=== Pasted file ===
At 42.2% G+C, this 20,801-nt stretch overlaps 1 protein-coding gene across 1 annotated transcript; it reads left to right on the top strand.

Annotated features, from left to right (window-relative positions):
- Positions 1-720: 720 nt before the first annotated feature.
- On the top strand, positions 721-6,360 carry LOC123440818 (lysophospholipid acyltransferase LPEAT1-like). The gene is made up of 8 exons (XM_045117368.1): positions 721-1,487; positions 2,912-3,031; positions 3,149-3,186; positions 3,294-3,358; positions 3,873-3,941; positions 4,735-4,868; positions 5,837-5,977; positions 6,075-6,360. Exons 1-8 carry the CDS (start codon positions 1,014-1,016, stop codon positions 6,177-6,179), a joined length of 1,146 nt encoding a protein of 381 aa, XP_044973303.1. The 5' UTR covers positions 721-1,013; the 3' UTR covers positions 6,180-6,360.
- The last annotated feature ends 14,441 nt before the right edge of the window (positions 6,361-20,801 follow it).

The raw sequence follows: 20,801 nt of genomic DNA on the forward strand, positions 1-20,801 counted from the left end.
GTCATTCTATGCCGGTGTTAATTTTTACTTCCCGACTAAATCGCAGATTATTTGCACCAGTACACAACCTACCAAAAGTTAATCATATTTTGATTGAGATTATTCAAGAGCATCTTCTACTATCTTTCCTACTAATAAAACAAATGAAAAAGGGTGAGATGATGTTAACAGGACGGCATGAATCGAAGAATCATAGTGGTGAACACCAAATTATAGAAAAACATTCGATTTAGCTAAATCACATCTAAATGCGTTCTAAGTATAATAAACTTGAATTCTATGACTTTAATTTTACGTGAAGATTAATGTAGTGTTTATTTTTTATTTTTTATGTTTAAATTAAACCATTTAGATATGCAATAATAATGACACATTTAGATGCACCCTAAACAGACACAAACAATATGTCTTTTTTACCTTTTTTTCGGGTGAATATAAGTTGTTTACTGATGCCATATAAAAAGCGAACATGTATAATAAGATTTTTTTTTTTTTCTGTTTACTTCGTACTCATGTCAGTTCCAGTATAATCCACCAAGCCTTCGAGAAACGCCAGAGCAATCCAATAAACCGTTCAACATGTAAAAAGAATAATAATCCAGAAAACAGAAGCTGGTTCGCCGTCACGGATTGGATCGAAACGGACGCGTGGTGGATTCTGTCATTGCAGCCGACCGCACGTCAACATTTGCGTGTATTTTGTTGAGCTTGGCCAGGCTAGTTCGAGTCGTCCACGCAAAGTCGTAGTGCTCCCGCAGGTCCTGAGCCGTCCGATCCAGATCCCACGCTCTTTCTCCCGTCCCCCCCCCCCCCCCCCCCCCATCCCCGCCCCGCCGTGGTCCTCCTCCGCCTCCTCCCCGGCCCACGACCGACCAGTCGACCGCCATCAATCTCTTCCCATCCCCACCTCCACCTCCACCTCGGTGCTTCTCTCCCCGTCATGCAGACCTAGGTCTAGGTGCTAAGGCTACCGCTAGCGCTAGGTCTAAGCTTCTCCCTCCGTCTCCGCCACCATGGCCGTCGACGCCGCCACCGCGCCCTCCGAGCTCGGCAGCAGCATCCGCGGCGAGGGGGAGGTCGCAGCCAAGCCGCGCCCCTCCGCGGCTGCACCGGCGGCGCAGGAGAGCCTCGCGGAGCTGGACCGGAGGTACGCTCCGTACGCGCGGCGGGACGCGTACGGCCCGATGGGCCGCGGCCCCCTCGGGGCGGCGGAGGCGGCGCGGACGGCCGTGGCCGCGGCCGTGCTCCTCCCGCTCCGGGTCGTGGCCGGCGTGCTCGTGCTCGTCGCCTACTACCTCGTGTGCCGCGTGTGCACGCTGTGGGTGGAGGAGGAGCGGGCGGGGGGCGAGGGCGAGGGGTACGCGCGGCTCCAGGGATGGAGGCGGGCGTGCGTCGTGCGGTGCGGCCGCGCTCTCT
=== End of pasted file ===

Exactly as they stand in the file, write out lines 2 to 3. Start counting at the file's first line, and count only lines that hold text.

Annotated features, from left to right (window-relative positions):
- Positions 1-720: 720 nt before the first annotated feature.